PR Note on Calling Your Company a “Leader” : Publications Do It, Too

August 2, 2012

By Olivia Shannon, @Olivia_at_O

It’s a delightful story of spin and double standards in the media world…

Journalists often say it annoys them when press releases refer to a company as “leading” or “the leader”—unless, of course, the company actually is the market leader in its industry. You can’t blame them. I imagine it gets tiresome wading through hundreds of press releases from hundreds of companies all boasting they are the “leaders” of their industries, even if that is just plain not true.

Yet, in spite of journalists’ professed distaste for this practice, I have noticed that many IT industry publications refer to themselves as “the leading” or “number-one” publications in their spaces—but how can all of them be the leader? Surely their editorial staff members are not aware their publications are being advertised in such a questionable way?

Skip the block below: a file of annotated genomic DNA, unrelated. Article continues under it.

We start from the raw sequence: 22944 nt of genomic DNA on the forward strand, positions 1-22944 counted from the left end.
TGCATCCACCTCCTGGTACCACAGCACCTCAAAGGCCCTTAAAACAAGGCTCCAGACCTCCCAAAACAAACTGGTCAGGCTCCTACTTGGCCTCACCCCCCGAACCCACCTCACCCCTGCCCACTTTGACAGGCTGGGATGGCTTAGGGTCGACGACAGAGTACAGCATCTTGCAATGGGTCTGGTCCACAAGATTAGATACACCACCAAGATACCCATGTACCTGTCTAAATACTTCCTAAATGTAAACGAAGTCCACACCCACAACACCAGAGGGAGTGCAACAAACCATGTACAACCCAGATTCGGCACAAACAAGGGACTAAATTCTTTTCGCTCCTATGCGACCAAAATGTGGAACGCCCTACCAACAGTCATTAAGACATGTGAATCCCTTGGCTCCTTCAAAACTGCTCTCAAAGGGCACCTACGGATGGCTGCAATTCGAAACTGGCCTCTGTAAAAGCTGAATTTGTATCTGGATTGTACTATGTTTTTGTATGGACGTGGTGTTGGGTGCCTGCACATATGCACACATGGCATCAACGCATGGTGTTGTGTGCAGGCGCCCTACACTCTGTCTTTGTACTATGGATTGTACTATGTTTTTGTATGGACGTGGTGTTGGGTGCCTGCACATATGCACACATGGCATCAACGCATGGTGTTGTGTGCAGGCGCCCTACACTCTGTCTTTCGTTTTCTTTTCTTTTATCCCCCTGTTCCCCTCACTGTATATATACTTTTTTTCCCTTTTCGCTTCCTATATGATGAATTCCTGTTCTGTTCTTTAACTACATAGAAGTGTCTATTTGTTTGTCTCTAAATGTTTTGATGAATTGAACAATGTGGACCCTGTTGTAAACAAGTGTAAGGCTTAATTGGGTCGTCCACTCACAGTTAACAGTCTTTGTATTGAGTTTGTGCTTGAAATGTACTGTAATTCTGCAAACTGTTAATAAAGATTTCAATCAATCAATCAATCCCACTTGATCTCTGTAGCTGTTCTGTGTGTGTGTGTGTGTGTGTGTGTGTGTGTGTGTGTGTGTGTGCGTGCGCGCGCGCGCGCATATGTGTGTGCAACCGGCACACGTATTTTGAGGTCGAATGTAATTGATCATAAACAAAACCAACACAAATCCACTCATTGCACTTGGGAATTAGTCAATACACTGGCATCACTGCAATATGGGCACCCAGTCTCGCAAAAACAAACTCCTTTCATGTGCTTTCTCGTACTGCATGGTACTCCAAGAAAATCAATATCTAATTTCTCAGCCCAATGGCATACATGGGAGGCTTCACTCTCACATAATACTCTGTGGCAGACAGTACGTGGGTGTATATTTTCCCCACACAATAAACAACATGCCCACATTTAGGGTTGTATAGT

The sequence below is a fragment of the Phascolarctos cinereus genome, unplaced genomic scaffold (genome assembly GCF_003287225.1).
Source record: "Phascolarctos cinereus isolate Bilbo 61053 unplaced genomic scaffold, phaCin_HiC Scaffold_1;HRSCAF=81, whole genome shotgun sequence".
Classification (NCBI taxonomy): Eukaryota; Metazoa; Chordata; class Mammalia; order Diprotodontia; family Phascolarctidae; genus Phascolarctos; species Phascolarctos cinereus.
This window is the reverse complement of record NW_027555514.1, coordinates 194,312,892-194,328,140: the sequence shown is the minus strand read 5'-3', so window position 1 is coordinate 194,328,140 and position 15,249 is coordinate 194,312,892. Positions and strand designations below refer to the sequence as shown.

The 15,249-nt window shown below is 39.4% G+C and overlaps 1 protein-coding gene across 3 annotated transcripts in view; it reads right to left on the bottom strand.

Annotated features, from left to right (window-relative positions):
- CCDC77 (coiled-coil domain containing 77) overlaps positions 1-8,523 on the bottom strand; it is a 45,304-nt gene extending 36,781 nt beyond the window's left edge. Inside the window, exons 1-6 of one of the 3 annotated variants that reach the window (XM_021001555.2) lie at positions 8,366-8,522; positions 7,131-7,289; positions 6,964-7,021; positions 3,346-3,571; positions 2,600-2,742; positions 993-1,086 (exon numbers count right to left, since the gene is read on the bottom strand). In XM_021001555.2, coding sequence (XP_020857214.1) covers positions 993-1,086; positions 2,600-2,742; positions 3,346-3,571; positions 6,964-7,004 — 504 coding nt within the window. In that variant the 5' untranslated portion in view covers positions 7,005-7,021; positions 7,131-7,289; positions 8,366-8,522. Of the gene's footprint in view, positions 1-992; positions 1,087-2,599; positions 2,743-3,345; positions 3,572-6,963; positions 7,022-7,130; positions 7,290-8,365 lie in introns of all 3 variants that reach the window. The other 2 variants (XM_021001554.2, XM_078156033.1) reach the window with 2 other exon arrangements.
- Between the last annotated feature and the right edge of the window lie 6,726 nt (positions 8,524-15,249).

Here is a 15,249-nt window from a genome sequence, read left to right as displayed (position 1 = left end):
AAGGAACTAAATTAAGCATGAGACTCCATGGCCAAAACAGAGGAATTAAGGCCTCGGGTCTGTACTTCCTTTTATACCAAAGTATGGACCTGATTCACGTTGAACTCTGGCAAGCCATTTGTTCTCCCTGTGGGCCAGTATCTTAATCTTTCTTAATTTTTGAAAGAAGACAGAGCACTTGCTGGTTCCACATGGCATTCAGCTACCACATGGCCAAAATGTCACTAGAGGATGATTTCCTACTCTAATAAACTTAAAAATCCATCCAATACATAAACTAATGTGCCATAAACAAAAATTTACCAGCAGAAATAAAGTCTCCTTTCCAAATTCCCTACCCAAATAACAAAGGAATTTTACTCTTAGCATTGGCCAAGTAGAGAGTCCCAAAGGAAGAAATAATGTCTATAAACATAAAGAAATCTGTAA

Our team enjoyed a giggle about this recently when we were doing some background research on trade magazines. If you start looking for references to being a “leading publication,” you’ll start seeing them everywhere.

Personally, I don’t find it annoying. Many of these publications truly are leaders—even if they are not necessarily “the” leader or the “number-one” publication.

Besides, I read qualifiers like “leading” and “number-one” with skepticism, like most readers probably do, and I won’t begrudge my favorite tech magazines for trying to sell themselves.

For further reading, check out this handy list of words and phrases not to use in press releases, courtesy of Storage Newsletter.


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